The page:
But I like Dave's suggestion. Unfortunately many of the authors are not "assholes misusing Twitter for longer-form writing" intentionally. They are often well-intentioned thinkers with good messages that they ruin by using the wrong means of communication.

We don't have carbon neutral alternatives to long distance shipping or aircraft flights either.

Weird genetically created plant monsters. Fix nitrogen, produce fatty acid by product and harvested for protein. A plant hideous, ugly and multiplies everywhere, right out of Little Shop of Horrors.

This is parody, right? There is no sense in which "invent solutions and make them cheap" can be considered wisdom.

--but . . . but hasn't Comrade AOC said essentially the same thing in unveiling her "New Green Deal"?

--and no one sees her as any parodist: she's credited already by leading Democratic officeholders and Presidential contenders as a staunch realist.

No point in complaining that the solutions are imaginary when the problem is imaginary! To them, it's all the same.

Parody? I thought the same after reading about "carbon-free farming". If he wants to talk about how farmers can minimize their CO2 emissions, it's "carbon-neutral farming".

Charlatans and knowledgeable people use the same words, the difference is in the idea words try to communicate.

On
https://en.wikipedia.org/wiki/Environmental_impact_of_aviation
it says
>>>From 1992 to 2005, passenger kilometers increased 5.2 percent per year. In the European Union, greenhouse gas emissions from aviation increased by 87 percent between 1990 and 2006.[5]

Comprehensive research shows that despite anticipated efficiency innovations to airframes, engines, aerodynamics and flight operations, there is no end in sight, even many decades out, to rapid growth in CO2 emissions from air travel and air freight,[6][7] due to projected continual growth in air travel.[8][9]
<<<
The other cry from ecowarriors is to get people on public surface transport, but this is largely a fallacy as although the "miles per gallon" may be less, many more miles are usually traversed to get from A to B.
The other factor this always misses out is that it places a zero economic value on the passenger's time. As very many trips are business orientated, this seems very relevant.
The solution (for business trips at least) is to move minds not bodies.

Doesn't look like fossil fueled jets are going away anytime soon.

Airbus "anticipates that air traffic will grow at 4.4% annually, requiring some 37,400 new passenger and dedicated freighter aircraft at a value of US$5.8 trillion over the next 20 years."

Airbus states a current order backlog of 7500 jets (all types). Boeing has a backlog of about 5800 commercial jets.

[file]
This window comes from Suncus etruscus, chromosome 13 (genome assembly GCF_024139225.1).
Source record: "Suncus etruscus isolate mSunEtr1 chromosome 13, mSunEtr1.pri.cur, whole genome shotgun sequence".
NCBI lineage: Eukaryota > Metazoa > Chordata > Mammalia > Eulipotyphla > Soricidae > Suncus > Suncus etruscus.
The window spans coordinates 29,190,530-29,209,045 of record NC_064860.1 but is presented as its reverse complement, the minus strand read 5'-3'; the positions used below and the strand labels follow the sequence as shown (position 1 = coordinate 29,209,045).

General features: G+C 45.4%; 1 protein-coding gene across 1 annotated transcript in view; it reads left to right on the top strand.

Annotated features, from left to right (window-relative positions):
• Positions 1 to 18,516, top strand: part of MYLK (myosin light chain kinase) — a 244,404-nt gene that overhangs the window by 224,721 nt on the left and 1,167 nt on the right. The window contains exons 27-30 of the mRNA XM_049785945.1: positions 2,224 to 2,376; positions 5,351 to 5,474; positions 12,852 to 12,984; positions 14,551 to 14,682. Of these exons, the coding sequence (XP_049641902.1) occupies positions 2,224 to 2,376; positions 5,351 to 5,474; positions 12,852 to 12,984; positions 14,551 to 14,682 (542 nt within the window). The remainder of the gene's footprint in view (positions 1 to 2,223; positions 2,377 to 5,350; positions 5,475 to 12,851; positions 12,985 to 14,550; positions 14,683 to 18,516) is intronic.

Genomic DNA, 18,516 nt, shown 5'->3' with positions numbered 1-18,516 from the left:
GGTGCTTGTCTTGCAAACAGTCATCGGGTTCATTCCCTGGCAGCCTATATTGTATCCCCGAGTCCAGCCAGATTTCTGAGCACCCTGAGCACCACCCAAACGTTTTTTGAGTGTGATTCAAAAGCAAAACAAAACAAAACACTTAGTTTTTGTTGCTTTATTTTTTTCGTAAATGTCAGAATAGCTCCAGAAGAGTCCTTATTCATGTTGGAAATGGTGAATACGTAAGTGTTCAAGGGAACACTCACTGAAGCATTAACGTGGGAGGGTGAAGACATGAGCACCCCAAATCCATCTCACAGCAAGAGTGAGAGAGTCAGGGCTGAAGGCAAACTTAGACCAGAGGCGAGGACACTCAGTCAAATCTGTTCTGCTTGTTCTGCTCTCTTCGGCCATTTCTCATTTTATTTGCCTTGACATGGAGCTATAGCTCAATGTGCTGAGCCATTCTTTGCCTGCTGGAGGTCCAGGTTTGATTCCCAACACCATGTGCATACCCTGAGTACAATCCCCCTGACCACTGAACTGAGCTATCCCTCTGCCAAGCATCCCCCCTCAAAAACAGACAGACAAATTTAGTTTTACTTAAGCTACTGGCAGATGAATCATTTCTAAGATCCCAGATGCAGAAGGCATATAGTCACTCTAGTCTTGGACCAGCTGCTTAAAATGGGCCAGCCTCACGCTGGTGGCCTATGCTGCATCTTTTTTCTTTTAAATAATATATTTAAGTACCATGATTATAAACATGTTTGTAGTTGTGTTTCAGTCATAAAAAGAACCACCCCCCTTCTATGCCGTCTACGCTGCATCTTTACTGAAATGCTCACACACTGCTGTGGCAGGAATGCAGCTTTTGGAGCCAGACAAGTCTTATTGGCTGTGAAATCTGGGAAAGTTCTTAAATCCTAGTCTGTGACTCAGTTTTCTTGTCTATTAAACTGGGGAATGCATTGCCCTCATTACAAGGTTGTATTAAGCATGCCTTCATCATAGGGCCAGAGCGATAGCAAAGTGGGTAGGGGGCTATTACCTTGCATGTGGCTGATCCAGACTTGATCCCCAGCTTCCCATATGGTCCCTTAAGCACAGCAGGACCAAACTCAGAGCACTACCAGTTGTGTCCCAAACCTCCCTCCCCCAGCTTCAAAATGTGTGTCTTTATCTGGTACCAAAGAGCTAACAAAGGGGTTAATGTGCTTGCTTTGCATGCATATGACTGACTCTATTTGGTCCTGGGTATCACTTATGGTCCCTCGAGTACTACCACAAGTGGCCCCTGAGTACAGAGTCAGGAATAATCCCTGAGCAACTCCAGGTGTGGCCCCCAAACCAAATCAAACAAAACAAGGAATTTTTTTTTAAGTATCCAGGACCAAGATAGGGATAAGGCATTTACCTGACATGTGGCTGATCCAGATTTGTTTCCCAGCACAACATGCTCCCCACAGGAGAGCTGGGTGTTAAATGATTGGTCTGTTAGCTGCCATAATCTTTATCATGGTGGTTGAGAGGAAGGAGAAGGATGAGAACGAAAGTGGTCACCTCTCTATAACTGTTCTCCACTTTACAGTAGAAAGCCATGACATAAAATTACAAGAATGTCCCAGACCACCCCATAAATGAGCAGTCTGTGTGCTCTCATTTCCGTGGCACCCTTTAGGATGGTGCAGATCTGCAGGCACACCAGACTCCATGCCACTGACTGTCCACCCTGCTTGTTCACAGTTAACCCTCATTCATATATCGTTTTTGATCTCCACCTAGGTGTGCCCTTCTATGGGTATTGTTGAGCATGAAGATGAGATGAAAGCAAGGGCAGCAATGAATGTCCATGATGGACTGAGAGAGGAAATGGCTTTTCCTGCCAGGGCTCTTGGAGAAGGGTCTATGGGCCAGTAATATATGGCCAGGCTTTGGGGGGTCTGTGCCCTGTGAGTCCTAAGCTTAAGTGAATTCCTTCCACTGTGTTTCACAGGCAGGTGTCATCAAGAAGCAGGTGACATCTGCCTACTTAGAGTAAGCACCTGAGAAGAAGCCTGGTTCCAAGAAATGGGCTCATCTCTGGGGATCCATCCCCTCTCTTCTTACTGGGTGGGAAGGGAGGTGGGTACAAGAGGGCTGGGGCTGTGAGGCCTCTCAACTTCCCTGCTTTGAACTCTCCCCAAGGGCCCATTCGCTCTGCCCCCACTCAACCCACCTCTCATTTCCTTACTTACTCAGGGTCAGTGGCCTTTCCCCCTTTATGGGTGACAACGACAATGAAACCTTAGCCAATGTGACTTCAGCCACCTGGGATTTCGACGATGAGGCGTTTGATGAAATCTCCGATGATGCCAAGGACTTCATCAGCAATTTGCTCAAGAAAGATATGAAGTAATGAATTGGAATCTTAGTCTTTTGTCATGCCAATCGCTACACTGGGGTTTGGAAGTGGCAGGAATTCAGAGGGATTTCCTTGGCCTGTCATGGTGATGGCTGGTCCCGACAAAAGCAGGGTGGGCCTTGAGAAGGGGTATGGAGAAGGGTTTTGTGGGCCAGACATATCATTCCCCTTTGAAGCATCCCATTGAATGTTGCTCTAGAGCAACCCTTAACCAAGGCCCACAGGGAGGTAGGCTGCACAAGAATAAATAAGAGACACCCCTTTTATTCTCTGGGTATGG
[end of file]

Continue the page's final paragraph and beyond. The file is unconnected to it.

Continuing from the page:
https://www.chicagotribune.com/business/ct-biz-boeing-revenue-tops-100-billion-20190130-story.html

https://www.airbus.com/aircraft/market/orders-deliveries.html

"The solution (for business trips at least) is to move minds not bodies."

Exactly. A total recreational/leisure travel ban would be another natural and logical response; there really is no justification why you need to travel > 200 miles to "relax." Find a local lake, resort, forest, golf course, etc. instead.

Banning travel to academic and governmental conferences is another no-brainer w.r.t. reducing emissions. You can attend talks just as effectively (if not more so e.g., live close captioning) via video systems.

Thanks for that supporting comment. However a businessman I know said that the views of delegates to meetings of his company who attend by teleconferencing tend to get overturned by those physically present. Unfortunately he is not the leader of the whole company so the obvious solution of making everyone attend by teleconference isn't something he could apply.
Nevertheless there must be some advantage to ecowarriors in that the time spent by employees travelling has to be paid for by companies and this can't pass unnoticed on their accounts.

Here is an article on the latest up and comers in tech that tells all one needs to know why the absence to "invent solutions, drive them down in price, and spread them globally": https://www.nytimes.com/2019/02/10/technology/new-wave-unicorn-start-ups.html

No matter what policy is adopted to counter global warming, if indeed there is such a thing or a policy and is, in fact, adopted, no one alive today will ever know if it was a success.

It seems to me relatively easy to measure levels of atmospheric carbon and methane. So if those levels are going down, that is a clear success from the point of view of "climate warriors". If they aren't going down, it isn't a success. It doesn't seem that complicated or that it would take such a long time that someone in their twenties wouldn't know if those levels are falling.

It would be horrible management/policy ... reducing carbon isn't the goal; it's just the means.

Eh, I was just arguing that it will be impossible to judge the success of policies to counter global warming. I don't think it is very difficult, because measuring temperatures isn't difficult, nor is measuring the supposed cause of global warming, greenhouse gases. I really wasn't trying to comment on the wisdom of such things.

The brouhaha over AGW is the latest chapter in a story that began with the supposed depletion of the ozone layer because of the release of chloroflourocarbon refrigerants. Discussion of this phenomenon included daily television news reports of children unable to attend school in southern Argentina for fear of blindness from ultraviolet rays and flocks of sightless Patagonian sheep staggering around in agony. The day the Montreal Protocol was signed in 1987 those reports came to an end, even though all the specified refrigerants remained in use over most of the world and continued to be released into the atmosphere as they all eventually must be. Based on a computer model rather than true science, the use of these refrigerants has never been actually proven to have any effect on the atmosphere.